Andrew Welsh's DSLR Astrophotography Website
Tutorials and Links explaining how I do it all
To make an astro-photograph using my telescope, I perform the following sequence of steps, starting roughly around sunset, ready to photograph in about 90-120 minutes.
Following these steps, even if you don't understand them, will ensure you have quality raw data that you can use months/years later as your image processing skills, software or equipment improves. This tutorial is based roughly on Jim Solomon's Astrohpotography Cookbook, a superior resource, and the best on the web... if you know some basics.
This tutorial is written based on my location in the northern hemisphere. It can be used for southern hemisphere observers-- just reverse all the directions (i.e. north for south, etc.). This is for "prime focus" photography, and is not the easiest astrophotography to start with-- but we crave a challenge! An easier start is "piggy back" photography, using a regular camera lens and mounting the camera to the top of the scope. Piggy back is far less sensitive to tracking errors and focusing, which are the two largest challenges to taking good photographs, film or digital. This tutorial also covers the challenges unique to digital imaging.
Table of contents
A. Equipment Required
B. Setup Equipment
C. Flat Frames
D. Polar Alignment
E. Periodic Error Correction (PEC)
F. Align the Telescope's GOTO
G. Photographing- Focusing the telescope
H. Photographing- Taking the picture
I. Dark Frames
J. Image Processing
Equipment required to do this procedure (top)
- Digital SLR camera (these instructions can also work for a webcam, CCD or Meade LPI camera)
- Tripod and Equatorial wedge OR some sort of equatorial mount
- Illuminated reticle eyepiece
- A source of electricity
- Remote shutter release cord
- A computer to download your photos onto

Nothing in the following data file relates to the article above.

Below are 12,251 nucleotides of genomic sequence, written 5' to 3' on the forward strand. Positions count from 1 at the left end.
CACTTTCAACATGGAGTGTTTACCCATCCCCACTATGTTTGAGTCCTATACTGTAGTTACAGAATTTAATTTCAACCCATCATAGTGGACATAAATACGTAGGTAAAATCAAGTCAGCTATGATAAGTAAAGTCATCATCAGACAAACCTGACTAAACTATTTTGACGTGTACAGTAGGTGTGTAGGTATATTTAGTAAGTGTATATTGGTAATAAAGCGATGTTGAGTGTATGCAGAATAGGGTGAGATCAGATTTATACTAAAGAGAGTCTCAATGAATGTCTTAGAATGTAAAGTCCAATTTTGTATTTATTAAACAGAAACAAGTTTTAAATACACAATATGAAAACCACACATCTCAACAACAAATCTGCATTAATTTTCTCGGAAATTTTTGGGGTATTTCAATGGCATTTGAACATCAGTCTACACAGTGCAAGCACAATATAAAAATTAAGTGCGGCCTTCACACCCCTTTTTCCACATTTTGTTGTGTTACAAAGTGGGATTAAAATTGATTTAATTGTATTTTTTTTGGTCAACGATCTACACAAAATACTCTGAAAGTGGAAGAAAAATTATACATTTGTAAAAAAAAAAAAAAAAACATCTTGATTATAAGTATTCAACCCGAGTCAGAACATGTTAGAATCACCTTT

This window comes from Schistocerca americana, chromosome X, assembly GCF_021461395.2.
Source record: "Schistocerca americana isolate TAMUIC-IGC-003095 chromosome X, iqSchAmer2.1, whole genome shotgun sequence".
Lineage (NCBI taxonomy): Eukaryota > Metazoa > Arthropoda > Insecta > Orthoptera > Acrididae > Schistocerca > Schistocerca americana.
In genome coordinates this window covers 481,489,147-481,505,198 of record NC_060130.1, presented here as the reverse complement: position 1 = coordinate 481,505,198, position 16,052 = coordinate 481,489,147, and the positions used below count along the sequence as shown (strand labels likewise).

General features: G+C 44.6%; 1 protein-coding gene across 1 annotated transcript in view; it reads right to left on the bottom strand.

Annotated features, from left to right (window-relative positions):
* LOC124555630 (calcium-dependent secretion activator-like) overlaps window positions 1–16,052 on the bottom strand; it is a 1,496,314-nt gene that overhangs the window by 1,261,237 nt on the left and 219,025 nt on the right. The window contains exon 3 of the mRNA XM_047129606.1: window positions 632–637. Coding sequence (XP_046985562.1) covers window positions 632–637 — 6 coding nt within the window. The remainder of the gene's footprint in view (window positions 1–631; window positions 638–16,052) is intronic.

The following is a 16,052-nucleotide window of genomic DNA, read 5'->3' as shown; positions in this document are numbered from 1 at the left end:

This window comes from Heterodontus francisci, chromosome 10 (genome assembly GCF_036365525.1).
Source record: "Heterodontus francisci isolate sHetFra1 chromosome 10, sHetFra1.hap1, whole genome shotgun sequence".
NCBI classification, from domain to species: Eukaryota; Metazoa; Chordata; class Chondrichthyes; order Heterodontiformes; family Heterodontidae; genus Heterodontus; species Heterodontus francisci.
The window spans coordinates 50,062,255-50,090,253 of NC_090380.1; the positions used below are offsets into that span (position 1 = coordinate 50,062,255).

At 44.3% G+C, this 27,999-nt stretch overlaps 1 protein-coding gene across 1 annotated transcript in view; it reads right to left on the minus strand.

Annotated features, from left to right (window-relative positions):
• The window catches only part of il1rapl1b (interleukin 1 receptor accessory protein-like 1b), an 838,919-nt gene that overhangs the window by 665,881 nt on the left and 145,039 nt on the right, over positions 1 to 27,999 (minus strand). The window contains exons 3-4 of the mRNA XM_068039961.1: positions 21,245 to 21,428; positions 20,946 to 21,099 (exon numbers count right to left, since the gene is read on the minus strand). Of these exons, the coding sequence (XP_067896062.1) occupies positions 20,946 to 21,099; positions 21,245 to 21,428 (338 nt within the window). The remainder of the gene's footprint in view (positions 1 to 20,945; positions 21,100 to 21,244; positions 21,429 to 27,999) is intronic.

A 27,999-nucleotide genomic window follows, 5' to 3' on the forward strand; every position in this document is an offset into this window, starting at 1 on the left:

- IRIS processing software (100% free!)
- (OPTIONAL) Off-axis guider or guide scope- allows for much longer exposures
Set up equipment (at/after sunset) (top)
- Cart equipment out to observing site. Can be my back yard, can be a field or wherever.
- Set up the tripod and level it. Have the tripod aim roughly north. Usually one of the legs will point due south or north, depending on the model. For my LX200 classic, one leg points due south. The little bubble level embedded in the tripod works sufficiently. Leveling makes the polar alignment step faster later on. When at home, I will leave the tripod legs adjusted to be level and set it up in the exact same spot the next session. Equitorial wedge is attached. Using the wedge allows the scope to only have to rotate east to west (left to right when facing south), eliminating any up/down movement. This allows for long exposure photographs and prevents the image from rotating in the picture (called "field rotation").
- Mount scope on tripod. Tighten screws.
- Plug in declination (north/south or up/down motion) cord.
- Plug in keypad controller.
- Plug in AC adapter to scope base and other end to outlet or vehicle (if in the field without an outlet). I might get a battery pack someday. DO NOT TURN ON TELESCOPE YET.
- Plug in AC adapter for camera, if plug is available.